This is why you'll see students everywhere wearing orange on June 1st
If you’re anywhere near a school on Friday, June 1st, you might notice a lot of people wearing orange. And if you’re wondering what’s going on, we’re here to tell you there’s an important reason why students everywhere are wearing the same color.
June 1st is National Gun Violence Awareness Day, a day that has never been as crucial as it is right now. Just last week, on May 18th, at least 10 innocent lives were taken when an active shooter walked into Texas’s Santa Fe High School. This was the latest in a string of school shootings that have resulted in dozens of deaths in the year 2018 alone.
School shootings aren’t the only source of gun violence. Everytown states that, on average, there are nearly 13,000 gun homicides a year in the United States.
Each year, National Gun Violence Awareness Day is also Wear Orange Day. The movement began in 2015 — two years after 15-year-old high school honor student Hayida Pendleton was shot and killed on January 29th, 2013 in Chicago just one week after performing with her high school marching band at Barack Obama’s second inauguration. Her death was a tragic, accidental casualty of gang violence. After Pendleton died, her friends wore orange as a tribute to her.
That’s how the Wear Orange campaign began.
Each year, the day of awareness is organized by Everytown and partner organizations across the country. The purpose of wearing orange is “to honor those who have lost their lives and [their] loved ones, and to demand a future free from gun violence.”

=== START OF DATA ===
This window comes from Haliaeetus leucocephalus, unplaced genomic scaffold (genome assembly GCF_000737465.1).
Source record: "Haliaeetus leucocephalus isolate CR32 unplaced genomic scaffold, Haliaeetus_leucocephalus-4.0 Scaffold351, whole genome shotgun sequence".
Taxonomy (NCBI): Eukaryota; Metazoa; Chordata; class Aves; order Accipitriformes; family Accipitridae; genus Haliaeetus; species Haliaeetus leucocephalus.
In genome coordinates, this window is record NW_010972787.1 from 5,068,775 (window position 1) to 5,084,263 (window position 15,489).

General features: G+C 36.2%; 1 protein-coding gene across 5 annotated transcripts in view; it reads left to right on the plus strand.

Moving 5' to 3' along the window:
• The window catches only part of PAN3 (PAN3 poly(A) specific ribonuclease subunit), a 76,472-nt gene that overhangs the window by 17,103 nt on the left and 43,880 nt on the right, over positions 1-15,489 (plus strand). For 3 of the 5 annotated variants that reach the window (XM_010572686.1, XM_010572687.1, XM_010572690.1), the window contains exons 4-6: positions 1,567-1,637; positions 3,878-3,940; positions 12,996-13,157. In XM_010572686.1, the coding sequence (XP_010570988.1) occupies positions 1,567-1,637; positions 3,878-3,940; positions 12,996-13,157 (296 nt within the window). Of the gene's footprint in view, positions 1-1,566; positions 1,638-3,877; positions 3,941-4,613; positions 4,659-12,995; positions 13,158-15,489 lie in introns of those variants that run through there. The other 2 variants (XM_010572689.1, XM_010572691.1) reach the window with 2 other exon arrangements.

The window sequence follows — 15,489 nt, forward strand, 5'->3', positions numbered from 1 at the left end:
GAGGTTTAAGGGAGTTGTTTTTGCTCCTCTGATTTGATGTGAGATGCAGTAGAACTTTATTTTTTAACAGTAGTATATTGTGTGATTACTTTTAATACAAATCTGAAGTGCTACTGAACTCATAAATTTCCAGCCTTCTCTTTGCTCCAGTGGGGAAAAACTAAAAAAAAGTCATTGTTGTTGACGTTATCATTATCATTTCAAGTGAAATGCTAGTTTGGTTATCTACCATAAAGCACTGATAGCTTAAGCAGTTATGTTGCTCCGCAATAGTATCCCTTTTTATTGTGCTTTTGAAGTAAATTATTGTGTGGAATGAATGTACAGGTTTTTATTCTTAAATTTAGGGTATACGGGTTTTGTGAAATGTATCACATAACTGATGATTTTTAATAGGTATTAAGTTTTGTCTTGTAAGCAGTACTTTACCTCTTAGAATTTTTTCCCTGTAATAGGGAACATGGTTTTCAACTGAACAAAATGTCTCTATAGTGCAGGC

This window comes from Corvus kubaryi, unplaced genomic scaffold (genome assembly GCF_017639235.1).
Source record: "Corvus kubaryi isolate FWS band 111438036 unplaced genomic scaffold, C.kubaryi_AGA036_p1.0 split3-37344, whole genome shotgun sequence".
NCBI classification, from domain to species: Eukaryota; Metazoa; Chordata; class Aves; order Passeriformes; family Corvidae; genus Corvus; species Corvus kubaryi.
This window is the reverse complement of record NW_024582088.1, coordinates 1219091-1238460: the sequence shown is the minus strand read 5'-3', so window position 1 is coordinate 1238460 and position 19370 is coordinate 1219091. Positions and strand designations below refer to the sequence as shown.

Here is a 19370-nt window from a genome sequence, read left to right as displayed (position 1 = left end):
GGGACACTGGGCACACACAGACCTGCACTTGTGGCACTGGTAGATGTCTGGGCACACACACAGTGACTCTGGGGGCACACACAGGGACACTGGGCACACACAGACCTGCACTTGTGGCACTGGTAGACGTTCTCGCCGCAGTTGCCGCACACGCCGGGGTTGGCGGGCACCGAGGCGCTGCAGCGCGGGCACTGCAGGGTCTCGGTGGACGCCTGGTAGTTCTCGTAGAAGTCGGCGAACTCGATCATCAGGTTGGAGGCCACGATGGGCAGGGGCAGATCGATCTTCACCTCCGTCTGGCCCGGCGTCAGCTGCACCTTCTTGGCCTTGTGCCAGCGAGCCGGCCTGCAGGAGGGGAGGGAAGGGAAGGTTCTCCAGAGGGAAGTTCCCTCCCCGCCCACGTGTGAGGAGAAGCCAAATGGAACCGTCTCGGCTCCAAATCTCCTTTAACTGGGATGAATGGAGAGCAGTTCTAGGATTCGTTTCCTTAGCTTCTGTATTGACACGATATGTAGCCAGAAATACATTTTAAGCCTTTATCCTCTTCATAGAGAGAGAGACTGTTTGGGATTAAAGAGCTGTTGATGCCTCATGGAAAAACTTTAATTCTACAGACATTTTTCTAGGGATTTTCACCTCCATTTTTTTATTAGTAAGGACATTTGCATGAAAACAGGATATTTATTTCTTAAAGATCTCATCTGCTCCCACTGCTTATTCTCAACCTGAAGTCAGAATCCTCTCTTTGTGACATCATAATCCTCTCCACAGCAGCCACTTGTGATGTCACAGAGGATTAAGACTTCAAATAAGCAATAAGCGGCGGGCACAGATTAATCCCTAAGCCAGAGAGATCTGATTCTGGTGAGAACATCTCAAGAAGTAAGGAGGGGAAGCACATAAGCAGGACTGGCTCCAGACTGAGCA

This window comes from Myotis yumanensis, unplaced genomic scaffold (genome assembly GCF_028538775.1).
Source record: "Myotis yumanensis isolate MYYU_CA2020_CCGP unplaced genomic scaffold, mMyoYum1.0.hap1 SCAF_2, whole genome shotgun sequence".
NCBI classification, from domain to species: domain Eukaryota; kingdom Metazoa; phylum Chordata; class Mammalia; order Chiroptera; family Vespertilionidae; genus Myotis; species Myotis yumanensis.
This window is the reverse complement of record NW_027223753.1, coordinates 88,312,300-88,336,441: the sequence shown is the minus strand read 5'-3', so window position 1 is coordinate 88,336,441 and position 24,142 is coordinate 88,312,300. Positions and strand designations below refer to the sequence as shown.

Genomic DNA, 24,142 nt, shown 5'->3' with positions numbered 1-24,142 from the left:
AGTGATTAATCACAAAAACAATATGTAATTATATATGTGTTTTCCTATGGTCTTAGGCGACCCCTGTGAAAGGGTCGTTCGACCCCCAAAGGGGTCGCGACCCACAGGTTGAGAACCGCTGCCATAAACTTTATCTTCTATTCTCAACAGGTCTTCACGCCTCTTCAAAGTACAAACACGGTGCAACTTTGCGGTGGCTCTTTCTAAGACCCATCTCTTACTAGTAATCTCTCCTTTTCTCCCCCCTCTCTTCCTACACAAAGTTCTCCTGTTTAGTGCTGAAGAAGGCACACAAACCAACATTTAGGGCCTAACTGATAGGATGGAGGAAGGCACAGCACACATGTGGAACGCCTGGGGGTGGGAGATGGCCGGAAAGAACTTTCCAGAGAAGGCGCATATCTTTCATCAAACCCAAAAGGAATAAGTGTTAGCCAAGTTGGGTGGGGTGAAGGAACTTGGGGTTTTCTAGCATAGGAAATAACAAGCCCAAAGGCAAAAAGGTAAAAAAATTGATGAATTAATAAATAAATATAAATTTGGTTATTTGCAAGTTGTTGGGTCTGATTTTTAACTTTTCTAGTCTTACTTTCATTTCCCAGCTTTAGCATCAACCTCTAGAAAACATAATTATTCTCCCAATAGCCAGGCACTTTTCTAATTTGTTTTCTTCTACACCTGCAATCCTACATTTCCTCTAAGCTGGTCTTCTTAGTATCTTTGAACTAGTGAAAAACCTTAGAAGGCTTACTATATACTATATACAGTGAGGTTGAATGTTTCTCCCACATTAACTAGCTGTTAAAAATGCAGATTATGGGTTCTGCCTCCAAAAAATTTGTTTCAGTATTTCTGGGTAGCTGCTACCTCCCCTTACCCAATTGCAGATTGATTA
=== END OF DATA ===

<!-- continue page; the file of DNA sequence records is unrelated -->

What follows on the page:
This year, one teen is working hard to get as many people involved as possible. Arieyanna Williams wrote an article for Seventeen stating that on June 1st, she’ll be wearing orange “to honor the 96 lives cut short by gun violence every day in this country.” Williams is urging people all over the nation to join her in the movement, explaining,
Like many involved in the campaign, Williams has a tragic backstory: When she was 8 years old, her father was shot and killed, and two of her uncles died as a result of gang-related gun violence. Williams said, “My father’s murder meant that my only choice was to speak out — and the inaction of our leaders who turn a blind eye to gun violence in our communities fueled my anger.”
Getting involved in ending gun violence is more important than ever.
If you want to fight for stricter gun control laws and against gun violence, you can wear orange to show your support on June 1st. According to Everytown, there will also be events throughout the weekend, including rallies, marches, and BBQs that you can take part in. Let your voice be heard.